Mortality, though it has lessened to a limited degree, at least in developed countries with timely access to initial and tertiary care, varies where the chance of survival is diminished as the number of organs involved increases. Mortality in MODS from septic shock (which itself has a high mortality of 25-50%), and from multiple traumas, especially if not rapidly treated, appear to be especially severe. If more than one organ system is affected, the mortality rate is still higher, and this is especially the case when five or more systems or organs are affected. Old age is a risk factor in and of itself, and immunocompromised patients, such as with cancer or AIDS or a transplant, are at risk. Prognosis must take into account any co-morbidities the patient may have, their past and current health status, any genetic or environmental vulnerabilities they have, the nature and type of the illness or injury (as an example, data from COVID-19 is still being analyzed, whereas other cases from long-existing illnesses are much better understood), and any resistance to drugs used to treat microbial infections or any hospital-acquired co-infection. Earlier and aggressive treatment, the use experimental treatments, or at least modern tools such as ventilators, ECMO, dialysis, bypass, and transplantation, especially at a trauma center, may improve outcomes in certain cases, but this depends in part on speedy and affordable access to high-quality care, which many areas lack. Measurements of lactate, cytokines, albumin and other proteins, urea, blood oxygen and carbon dioxide levels, insulin, and blood sugar, adequate hydration, constant monitoring of vital signs, good communication within and between facilities and staff, and adequate staffing, training, and charting are important in MODS, as in any serious illness.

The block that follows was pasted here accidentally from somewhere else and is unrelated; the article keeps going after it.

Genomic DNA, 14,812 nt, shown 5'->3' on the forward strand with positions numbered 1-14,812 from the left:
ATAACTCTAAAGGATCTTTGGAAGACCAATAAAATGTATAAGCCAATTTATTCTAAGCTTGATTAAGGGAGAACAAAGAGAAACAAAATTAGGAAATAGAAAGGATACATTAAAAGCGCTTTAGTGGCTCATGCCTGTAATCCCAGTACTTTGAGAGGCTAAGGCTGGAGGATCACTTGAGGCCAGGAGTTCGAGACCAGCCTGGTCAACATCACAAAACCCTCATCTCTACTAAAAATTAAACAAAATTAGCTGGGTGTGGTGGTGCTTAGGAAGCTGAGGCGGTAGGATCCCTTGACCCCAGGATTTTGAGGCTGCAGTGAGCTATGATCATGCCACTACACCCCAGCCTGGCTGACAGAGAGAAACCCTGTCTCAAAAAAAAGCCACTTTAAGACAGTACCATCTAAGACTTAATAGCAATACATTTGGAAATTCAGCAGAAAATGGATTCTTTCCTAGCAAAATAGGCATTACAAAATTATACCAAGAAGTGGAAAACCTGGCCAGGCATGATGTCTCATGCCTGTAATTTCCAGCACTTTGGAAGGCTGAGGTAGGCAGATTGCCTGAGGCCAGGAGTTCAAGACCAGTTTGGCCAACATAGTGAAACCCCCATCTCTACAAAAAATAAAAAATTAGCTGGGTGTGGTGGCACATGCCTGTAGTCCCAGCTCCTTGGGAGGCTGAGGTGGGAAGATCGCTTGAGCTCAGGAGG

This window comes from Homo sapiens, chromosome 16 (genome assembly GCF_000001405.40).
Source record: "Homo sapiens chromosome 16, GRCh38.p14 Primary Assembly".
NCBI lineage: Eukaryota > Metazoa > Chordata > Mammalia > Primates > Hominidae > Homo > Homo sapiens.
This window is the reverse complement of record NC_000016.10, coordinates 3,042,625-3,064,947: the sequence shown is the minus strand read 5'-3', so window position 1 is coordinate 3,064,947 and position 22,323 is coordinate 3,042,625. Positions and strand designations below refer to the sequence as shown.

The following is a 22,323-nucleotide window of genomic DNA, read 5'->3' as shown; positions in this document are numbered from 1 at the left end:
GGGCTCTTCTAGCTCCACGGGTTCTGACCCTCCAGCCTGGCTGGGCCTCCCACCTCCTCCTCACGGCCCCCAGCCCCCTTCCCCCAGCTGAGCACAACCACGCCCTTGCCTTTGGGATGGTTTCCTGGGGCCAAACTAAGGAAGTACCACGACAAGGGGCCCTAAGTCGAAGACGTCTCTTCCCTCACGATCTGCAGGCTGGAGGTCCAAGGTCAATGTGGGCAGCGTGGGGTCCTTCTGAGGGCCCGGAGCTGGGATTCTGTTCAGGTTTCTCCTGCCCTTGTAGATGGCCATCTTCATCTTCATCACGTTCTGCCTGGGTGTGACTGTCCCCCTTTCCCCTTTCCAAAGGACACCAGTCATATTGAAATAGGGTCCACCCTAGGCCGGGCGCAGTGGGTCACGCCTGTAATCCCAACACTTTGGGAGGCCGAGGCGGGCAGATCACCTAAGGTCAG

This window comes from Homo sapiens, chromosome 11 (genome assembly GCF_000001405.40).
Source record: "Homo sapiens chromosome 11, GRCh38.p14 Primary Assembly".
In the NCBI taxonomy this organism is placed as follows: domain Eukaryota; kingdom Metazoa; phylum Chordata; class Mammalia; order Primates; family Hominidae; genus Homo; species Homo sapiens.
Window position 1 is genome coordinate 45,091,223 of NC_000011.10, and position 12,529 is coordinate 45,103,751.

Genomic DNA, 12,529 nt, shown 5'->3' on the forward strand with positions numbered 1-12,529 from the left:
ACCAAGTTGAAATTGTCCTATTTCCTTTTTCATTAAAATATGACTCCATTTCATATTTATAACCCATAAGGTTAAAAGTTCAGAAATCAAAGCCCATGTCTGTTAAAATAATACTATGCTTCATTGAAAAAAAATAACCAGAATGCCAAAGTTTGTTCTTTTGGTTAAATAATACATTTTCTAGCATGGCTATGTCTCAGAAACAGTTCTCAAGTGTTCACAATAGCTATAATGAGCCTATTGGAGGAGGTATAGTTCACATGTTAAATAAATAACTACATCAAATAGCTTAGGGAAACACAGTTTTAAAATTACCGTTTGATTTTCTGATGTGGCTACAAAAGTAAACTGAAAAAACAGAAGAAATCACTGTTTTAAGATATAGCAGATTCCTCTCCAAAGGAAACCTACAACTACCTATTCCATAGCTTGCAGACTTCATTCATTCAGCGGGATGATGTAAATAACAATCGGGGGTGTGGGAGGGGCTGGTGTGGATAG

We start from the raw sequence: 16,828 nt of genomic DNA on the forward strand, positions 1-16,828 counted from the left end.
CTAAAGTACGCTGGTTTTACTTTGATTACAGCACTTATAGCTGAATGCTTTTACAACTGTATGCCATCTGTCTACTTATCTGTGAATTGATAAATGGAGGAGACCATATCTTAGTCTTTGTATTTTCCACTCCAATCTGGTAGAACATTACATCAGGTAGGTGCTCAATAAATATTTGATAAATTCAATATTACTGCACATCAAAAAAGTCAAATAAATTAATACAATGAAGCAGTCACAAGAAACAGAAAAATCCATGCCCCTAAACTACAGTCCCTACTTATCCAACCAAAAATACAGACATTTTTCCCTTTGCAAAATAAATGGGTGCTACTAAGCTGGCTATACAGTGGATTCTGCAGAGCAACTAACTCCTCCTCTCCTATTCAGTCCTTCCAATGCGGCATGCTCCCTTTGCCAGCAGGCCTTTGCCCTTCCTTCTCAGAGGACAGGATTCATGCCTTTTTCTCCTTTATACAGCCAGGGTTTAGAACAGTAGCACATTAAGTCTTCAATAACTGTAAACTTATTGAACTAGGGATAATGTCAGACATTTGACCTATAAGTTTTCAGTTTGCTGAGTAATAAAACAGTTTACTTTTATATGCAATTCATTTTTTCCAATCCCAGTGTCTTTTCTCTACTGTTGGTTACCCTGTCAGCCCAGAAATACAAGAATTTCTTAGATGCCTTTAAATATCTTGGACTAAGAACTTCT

In patients with sepsis, septic shock, or multiple organ dysfunction syndrome that is due to major trauma, the rs1800625 polymorphism is a functional single nucleotide polymorphism, a part of the receptor for advanced glycation end products (RAGE) transmembrane receptor gene (of the immunoglobulin superfamily) and confers host susceptibility to sepsis and MODS in these patients.
For many years, some patients were loosely classified as having sepsis or the sepsis syndrome. In more recent years, these concepts have been refined – so that there are specific definitions of sepsis – and two new concepts have been developed: the SIRS and MODS.
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- The Oxford Textbook of Medicine